Effect of Pre-Shear on Agglomeration and Rheological Parameters of Cement Paste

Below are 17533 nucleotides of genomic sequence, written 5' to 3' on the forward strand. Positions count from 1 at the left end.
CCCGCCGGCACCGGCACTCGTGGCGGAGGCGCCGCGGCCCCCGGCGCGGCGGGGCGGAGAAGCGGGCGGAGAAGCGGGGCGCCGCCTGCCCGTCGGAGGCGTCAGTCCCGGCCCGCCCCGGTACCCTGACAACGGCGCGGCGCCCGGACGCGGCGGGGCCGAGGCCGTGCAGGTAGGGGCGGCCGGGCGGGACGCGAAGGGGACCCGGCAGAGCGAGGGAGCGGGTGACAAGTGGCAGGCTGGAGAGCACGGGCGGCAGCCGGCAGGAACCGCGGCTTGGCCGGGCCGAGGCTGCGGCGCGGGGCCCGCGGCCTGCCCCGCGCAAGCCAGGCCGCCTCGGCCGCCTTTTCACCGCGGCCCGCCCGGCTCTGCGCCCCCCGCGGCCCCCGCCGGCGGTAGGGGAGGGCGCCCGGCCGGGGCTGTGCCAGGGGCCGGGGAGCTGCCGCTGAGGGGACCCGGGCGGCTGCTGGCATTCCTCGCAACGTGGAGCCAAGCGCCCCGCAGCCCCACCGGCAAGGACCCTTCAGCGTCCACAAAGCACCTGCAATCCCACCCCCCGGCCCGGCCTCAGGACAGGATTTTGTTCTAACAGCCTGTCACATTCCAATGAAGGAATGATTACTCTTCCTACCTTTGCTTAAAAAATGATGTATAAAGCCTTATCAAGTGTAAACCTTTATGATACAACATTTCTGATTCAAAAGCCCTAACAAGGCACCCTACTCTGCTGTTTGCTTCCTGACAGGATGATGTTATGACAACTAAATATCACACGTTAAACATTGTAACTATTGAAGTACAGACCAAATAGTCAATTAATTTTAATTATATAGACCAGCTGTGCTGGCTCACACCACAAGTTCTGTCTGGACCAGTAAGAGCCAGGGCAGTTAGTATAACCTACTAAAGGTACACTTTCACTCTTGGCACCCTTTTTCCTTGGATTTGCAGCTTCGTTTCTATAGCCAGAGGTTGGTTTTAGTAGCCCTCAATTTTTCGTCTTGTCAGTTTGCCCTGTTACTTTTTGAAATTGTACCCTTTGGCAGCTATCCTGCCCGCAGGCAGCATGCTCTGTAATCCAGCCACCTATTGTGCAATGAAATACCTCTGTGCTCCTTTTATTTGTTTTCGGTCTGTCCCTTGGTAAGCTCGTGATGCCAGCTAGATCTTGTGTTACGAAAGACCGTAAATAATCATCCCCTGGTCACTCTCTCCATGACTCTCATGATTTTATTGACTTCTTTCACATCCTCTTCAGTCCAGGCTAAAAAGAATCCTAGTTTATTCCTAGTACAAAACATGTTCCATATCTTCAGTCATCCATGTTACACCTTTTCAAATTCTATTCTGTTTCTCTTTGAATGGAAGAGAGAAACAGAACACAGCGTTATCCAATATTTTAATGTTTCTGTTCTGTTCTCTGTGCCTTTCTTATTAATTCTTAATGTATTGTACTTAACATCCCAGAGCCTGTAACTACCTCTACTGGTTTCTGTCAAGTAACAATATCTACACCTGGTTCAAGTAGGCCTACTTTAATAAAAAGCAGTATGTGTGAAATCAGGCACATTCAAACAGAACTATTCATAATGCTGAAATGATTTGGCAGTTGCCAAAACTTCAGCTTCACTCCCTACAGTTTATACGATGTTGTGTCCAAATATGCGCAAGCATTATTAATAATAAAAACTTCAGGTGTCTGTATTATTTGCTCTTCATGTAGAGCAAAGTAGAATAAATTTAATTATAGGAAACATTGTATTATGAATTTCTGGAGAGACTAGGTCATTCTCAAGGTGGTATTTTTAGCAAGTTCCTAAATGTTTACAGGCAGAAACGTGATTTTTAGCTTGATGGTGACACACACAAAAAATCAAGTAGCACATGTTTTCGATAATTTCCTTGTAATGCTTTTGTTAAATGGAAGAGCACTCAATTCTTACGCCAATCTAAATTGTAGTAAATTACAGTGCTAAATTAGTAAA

Cementitious pastes are multiphase suspensions that are rheologically characterized by viscosity and yield stress. They tend to flocculate during rest due to attractive interparticle forces, and desagglomerate when shear is induced. The shear history, e.g., mixing energy and time, determines the apparent state of flocculation and accordingly the particle size distribution of the cement in the suspension, which itself affects suspension's plastic viscosity and yield stress. Thus, it is crucial to understand the effect of the mixing procedure of cementitious suspensions before starting rheological measurements. However, the measurement of the in-situ particle agglomeration status is difficult, due to rapidly changing particle network structuration. The focused beam reflectance measurement (FBRM) technique offers an opportunity for the in-situ investigation of the chord length distribution. This enables to detect the state of flocculation of the particles during shear. Cementitious pastes differing in their solid fraction and superplasticizer content were analyzed after various pre-shear histories, i.e., mixing times. Yield stress and viscosity were measured in a parallel-plate-rheometer and related to in-situ measurements of the chord length distribution with the FBRM-probe to characterize the agglomeration status. With increasing mixing time agglomerates were increasingly broken up in dependence of pre-shear: After 300 s of pre-shear the agglomerate sizes decreased by 10 µm to 15 µm compared to a 30 s pre-shear. At the same time dynamic yield stress and viscosity decreased up to 30% until a state of equilibrium was almost reached. The investigations show a correlation between mean chord length and the corresponding rheological parameters affected by the duration of pre-shear.